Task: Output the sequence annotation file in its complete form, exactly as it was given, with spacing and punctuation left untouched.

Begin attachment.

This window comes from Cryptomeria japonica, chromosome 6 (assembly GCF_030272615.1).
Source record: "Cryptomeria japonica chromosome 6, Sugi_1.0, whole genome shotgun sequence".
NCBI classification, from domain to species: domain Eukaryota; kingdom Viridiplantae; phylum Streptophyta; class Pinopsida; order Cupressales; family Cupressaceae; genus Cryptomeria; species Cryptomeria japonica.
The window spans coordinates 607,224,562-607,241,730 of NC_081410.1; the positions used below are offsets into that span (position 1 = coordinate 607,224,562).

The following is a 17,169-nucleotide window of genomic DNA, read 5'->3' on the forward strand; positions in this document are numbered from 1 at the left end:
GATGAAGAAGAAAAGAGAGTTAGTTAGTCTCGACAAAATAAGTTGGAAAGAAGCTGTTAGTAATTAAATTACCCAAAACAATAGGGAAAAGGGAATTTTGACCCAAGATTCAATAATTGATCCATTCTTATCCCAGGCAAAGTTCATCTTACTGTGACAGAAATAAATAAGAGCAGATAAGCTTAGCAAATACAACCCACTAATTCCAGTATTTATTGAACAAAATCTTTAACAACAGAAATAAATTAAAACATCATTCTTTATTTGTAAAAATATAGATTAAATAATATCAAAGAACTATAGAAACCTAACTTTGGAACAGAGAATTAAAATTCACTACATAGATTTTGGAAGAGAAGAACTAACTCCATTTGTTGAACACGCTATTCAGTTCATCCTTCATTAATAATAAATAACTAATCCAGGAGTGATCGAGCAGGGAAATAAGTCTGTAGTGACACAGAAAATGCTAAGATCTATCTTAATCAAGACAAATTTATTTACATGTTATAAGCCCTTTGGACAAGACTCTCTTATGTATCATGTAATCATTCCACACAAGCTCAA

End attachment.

This window comes from Cryptomeria japonica, chromosome 6 (assembly GCF_030272615.1).
Source record: "Cryptomeria japonica chromosome 6, Sugi_1.0, whole genome shotgun sequence".
NCBI classification, from domain to species: domain Eukaryota; kingdom Viridiplantae; phylum Streptophyta; class Pinopsida; order Cupressales; family Cupressaceae; genus Cryptomeria; species Cryptomeria japonica.
The window spans coordinates 607,224,562-607,241,730 of NC_081410.1; the positions used below are offsets into that span (position 1 = coordinate 607,224,562).

The following is a 17,169-nucleotide window of genomic DNA, read 5'->3' on the forward strand; positions in this document are numbered from 1 at the left end:
GATGAAGAAGAAAAGAGAGTTAGTTAGTCTCGACAAAATAAGTTGGAAAGAAGCTGTTAGTAATTAAATTACCCAAAACAATAGGGAAAAGGGAATTTTGACCCAAGATTCAATAATTGATCCATTCTTATCCCAGGCAAAGTTCATCTTACTGTGACAGAAATAAATAAGAGCAGATAAGCTTAGCAAATACAACCCACTAATTCCAGTATTTATTGAACAAAATCTTTAACAACAGAAATAAATTAAAACATCATTCTTTATTTGTAAAAATATAGATTAAATAATATCAAAGAACTATAGAAACCTAACTTTGGAACAGAGAATTAAAATTCACTACATAGATTTTGGAAGAGAAGAACTAACTCCATTTGTTGAACACGCTATTCAGTTCATCCTTCATTAATAATAAATAACTAATCCAGGAGTGATCGAGCAGGGAAATAAGTCTGTAGTGACACAGAAAATGCTAAGATCTATCTTAATCAAGACAAATTTATTTACATGTTATAAGCCCTTTGGACAAGACTCTCTTATGTATCATGTAATCATTCCACACAAGCTCAA